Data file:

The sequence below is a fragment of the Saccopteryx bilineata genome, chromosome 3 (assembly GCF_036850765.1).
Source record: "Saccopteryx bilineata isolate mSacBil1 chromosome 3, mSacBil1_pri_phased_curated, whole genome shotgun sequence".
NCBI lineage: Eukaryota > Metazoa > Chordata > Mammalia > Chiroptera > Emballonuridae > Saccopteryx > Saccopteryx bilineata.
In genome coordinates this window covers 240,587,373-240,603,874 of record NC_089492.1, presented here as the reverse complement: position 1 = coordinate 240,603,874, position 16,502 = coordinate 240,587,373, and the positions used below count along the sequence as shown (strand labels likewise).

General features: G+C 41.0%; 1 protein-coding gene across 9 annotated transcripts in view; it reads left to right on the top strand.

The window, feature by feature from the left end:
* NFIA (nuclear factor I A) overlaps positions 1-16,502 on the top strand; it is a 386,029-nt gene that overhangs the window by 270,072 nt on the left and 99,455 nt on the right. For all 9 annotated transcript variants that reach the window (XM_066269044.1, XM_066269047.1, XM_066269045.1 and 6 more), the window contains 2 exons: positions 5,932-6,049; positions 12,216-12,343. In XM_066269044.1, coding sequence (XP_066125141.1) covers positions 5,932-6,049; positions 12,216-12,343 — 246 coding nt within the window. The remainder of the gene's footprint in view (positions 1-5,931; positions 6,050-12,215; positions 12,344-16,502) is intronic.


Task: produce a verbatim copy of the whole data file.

The sequence below is a fragment of the Saccopteryx bilineata genome, chromosome 3 (assembly GCF_036850765.1).
Source record: "Saccopteryx bilineata isolate mSacBil1 chromosome 3, mSacBil1_pri_phased_curated, whole genome shotgun sequence".
NCBI lineage: Eukaryota > Metazoa > Chordata > Mammalia > Chiroptera > Emballonuridae > Saccopteryx > Saccopteryx bilineata.
In genome coordinates this window covers 240,587,373-240,603,874 of record NC_089492.1, presented here as the reverse complement: position 1 = coordinate 240,603,874, position 16,502 = coordinate 240,587,373, and the positions used below count along the sequence as shown (strand labels likewise).

General features: G+C 41.0%; 1 protein-coding gene across 9 annotated transcripts in view; it reads left to right on the top strand.

The window, feature by feature from the left end:
* NFIA (nuclear factor I A) overlaps positions 1-16,502 on the top strand; it is a 386,029-nt gene that overhangs the window by 270,072 nt on the left and 99,455 nt on the right. For all 9 annotated transcript variants that reach the window (XM_066269044.1, XM_066269047.1, XM_066269045.1 and 6 more), the window contains 2 exons: positions 5,932-6,049; positions 12,216-12,343. In XM_066269044.1, coding sequence (XP_066125141.1) covers positions 5,932-6,049; positions 12,216-12,343 — 246 coding nt within the window. The remainder of the gene's footprint in view (positions 1-5,931; positions 6,050-12,215; positions 12,344-16,502) is intronic.